Living in Society

Dissolving Society

Rural Polling Place

If Iowa Republicans had their way, society as we know it would be dissolved, leaving scattered family units headed by white, male patriarchs. We would enter a life that was a combination of a Darwinian struggle for existence, non-denominational religion, and rugged individualism. Such families would have many children. Women would be allowed to continue to vote… for now. If one listens to Republican rants from the state capitol, some already believe their chosen tribal relationships are in place.

When Republicans declare war on trans people, or others who don’t lead what they consider to be a traditional life, they will fight until every one of them has been run out of the state or marginalized. The same applies to what’s taught in schools. It’s a crusade. The culture wars are more sinister if we don’t recognize their inherent neoliberalism.

Without saying what they were doing, Governor Kim Reynolds and the Republican crew embraced a conservative form of neoliberalism that includes private school vouchers, reducing taxes, gutting government spending, reducing licensing requirements, and tactics such as under funding the Iowa Department of Natural Resources to minimize the impact of regulations on business. Their unspoken goal is to enable the invisible hand of a global free market to work its magic. It’s as if they were students of Adam Smith at Milton Friedman’s Chicago school. There was even a Grover Norquist opinion in the June 7 edition of the Cedar Rapids Gazette.

Understanding the commonalities between Iowa Republicans and neoliberalism doesn’t make us feel better. It helps us understand what is at stake during the coming elections.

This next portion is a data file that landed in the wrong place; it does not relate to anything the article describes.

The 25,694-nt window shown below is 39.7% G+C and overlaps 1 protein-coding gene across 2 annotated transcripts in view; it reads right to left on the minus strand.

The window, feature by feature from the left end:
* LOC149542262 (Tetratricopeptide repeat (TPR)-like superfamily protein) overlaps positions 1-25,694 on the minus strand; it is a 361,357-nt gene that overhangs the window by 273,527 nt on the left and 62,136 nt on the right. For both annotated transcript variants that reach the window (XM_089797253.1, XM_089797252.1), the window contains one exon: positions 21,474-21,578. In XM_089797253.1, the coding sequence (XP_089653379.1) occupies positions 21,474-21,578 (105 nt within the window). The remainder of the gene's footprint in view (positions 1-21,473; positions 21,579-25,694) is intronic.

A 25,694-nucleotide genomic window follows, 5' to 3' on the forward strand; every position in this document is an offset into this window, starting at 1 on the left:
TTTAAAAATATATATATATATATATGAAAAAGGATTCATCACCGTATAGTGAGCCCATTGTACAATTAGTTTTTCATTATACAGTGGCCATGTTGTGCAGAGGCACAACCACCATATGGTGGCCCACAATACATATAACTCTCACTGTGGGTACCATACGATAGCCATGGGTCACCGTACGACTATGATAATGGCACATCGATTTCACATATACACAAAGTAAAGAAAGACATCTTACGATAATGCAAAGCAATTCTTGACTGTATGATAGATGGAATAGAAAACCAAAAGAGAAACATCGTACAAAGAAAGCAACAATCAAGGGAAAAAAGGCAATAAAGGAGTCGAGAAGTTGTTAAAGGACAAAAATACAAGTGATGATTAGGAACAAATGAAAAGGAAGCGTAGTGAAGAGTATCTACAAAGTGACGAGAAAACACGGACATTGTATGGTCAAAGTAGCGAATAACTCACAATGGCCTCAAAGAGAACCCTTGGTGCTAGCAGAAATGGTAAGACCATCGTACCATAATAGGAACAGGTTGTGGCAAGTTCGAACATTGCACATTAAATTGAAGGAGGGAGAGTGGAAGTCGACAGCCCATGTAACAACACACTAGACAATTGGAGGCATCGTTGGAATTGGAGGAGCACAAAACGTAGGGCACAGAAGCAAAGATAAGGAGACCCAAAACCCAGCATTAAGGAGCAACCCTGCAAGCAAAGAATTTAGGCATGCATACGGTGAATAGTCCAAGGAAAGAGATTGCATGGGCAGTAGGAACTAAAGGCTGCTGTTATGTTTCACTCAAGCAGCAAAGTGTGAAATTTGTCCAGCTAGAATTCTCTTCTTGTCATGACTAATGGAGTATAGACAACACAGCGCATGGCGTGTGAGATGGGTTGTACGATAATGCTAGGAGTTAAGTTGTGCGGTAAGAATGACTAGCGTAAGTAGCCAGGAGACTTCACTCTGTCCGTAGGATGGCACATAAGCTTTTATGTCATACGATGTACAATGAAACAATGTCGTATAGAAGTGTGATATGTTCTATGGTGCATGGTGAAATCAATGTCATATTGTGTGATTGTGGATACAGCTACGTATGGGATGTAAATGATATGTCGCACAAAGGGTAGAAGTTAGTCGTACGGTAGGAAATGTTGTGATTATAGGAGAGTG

Thom Hartmann says the end of the neoliberalism era that began with the election of Ronald Reagan is at hand. What’s next? Voters gave Obama a chance to make changes. When he didn’t or couldn’t make needed changes in our politics, they gave Trump a try.

The surge in Trump support in the 2020 Iowa election is due largely to a lie he perpetrated that he was a populist candidate. His policies did little other than support the flow of money to the richest Americans while impoverishing the rest of us. He was hardly populist despite the fandom. Governor Kim Reynolds and Senator Chuck Grassley enjoy the support of the grifting ex-president. Reynolds posted she was honored to have it.

Where do we go from here?

People don’t like neoliberalism when they know how it impacts their lives. I would argue Iowa under Kim Reynolds is a textbook example of it. We must point out the neoliberalism inherent in current Republican rule every chance we get. We must do so for as long as it takes to get voters to recognize it. Before that, we ourselves must understand and be able to articulate the meaning of neoliberalism in 2022 Iowa.

It is not helpful that voter turnout in the 2022 Democratic primary election was lower in our county compared to 2018. We hear about doing things different and rural outreach, yet 82 percent of Iowa’s Democratic primary votes cast were in the 26 most populous counties. It is hard to see how any rural outreach would benefit Democrats given that scenario.

Iowa Democrats have no one who stands out as a populist candidate at present. While President Joe Biden is doing good work, the slim majorities Democrats hold in the House and Senate prevent him from doing more. Given the partisan divide of the legislature, Biden has actually accomplished a lot in his brief tenure. Biden’s age is apparent in his mannerisms and speech, yet his policies reflect a righteous attempt to reverse the ravages of neoliberalism. He believe society as we knew it is something that should endure, as should we all.

Where do we go from here? It is an open question.